New Warriors Find Comfort and Success in the English Language Development Program

Students become comfortable with English skills and connect to America’s culture in this dynamic program


Maddy Cornelio

ELD teacher Dan Kozak gives instructions to his students during class.

Students from different countries can develop their English skills in the English Language Development program. Woodbridge High welcomes and educates students from all corners of the world. The ELD program helps foreign students acclimate to a new language and culture while preparing them for future success. 

“ELD helped me adapt to the environment a little easier. It is not easy to come to a country for a year or two and then directly speak to [a] native speaker,” junior Jack Chen said. “It is a very helpful program, especially for newcomers.

Beyond the educational aspect of the program, the ELD program has created a welcoming environment for students. 

“Our students here are better able to make friendships, understand the campus better and become more a part of the community, “ English teacher and ELD coordinator Dan Kozak said.

Students enjoy connecting with others while strengthening their skills in English, relying on one another to talk about new problems they may face while adjusting to the unfamiliar culture. 

“It is not like [teachers and parents] force you to go there,” senior and former ELD student Kitty Huang said. “It’s more like a friend or family that helps you adjust to the new school.” 

Students can also better learn to adapt to the local culture. Chen was able to learn and recognize distinctive traits and habits of the English language and how they differed from his native Chinese. This taught him how to act appropriately around locals and more quickly become integrated in the environment.  

Despite individual stigmas that may surround the program, the ELD program provides an equivalent education to that of a college preparatory course.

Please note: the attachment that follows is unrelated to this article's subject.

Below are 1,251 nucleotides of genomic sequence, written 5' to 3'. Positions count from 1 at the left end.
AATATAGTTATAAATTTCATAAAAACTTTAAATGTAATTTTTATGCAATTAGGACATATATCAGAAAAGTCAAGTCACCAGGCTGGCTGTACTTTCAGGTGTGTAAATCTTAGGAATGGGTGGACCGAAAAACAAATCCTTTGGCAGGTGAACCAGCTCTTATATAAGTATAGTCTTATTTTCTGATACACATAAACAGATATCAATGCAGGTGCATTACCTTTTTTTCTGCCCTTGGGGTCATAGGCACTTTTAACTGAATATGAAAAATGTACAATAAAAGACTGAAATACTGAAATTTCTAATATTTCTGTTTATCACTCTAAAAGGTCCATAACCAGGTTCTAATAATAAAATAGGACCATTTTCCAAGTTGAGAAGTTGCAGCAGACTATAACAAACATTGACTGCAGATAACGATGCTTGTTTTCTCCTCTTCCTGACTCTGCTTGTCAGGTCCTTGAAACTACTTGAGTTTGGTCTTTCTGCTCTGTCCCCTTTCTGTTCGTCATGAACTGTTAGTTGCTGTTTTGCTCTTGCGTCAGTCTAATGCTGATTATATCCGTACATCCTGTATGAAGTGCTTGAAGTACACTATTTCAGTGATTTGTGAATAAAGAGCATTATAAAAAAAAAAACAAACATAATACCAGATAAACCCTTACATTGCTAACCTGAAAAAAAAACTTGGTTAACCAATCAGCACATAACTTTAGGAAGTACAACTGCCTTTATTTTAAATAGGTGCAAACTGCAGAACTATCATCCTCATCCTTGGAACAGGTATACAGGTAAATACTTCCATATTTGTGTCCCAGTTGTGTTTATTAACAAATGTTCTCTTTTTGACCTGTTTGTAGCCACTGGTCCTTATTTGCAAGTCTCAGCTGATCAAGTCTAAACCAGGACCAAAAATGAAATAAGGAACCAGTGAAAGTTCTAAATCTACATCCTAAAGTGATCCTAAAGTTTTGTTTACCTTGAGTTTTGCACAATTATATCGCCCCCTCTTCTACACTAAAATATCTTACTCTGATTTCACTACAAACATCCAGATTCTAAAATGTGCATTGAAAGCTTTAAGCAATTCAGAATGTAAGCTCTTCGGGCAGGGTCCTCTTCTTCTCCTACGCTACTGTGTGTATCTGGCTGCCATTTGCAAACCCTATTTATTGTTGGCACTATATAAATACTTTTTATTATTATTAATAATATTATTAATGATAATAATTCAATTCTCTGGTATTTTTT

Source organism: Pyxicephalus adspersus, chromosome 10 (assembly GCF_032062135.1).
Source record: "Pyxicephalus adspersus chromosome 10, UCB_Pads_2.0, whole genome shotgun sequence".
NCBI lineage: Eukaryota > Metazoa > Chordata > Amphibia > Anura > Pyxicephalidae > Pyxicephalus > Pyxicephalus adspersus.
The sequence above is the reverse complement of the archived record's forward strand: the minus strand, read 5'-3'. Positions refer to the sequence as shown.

“There is a stigma that classes like these are considered ‘low classes’ and I think that’s a really bad connotation,” Kozak said. “It doesn’t mean that it’s a lower level class, it just means that it gives some more support for students to get [proficient] academic English.”

Kozak also praises the addition of ELD 1 onto the Woodbridge campus. Students are now able to progress through the ELD program without attending University or Irvine High first. 

Absent of the social pressures, students are provided the opportunity to engage in challenging content, and advance from foundational English to language mastery in a welcoming environment. 

“There are students who have picked up on deeper lesson of the class, like lessons on critical thinking. Students who are able to push their thinking beyond normal comments and really think about how a work of literature compares to the things they’ve seen in the world and other things that they’ve read, are able to create those bigger level connections,” Kozak said. “I’d say those are […]college level performance tasks that students are doing coming out of the ELD program.” 

Kozak believes that his students are very motivated individuals. Similarly to is time working with English students in Krakow Poland he finds the students tremendously capable but held back by their lack of English skills. 

Becoming comfortable with the English language and surrounding peers is a wonderful opportunity that the ELD program provides. “I think the community should encourage immigrants or newcomers students to actively join the ELD program because you don’t feel discouraged or feel really nervous being in that program,” junior and ELD student Ding Luo said. “The newcomers around you are all the same, they are all English learners, creating an environment that makes people feel more comfortable.”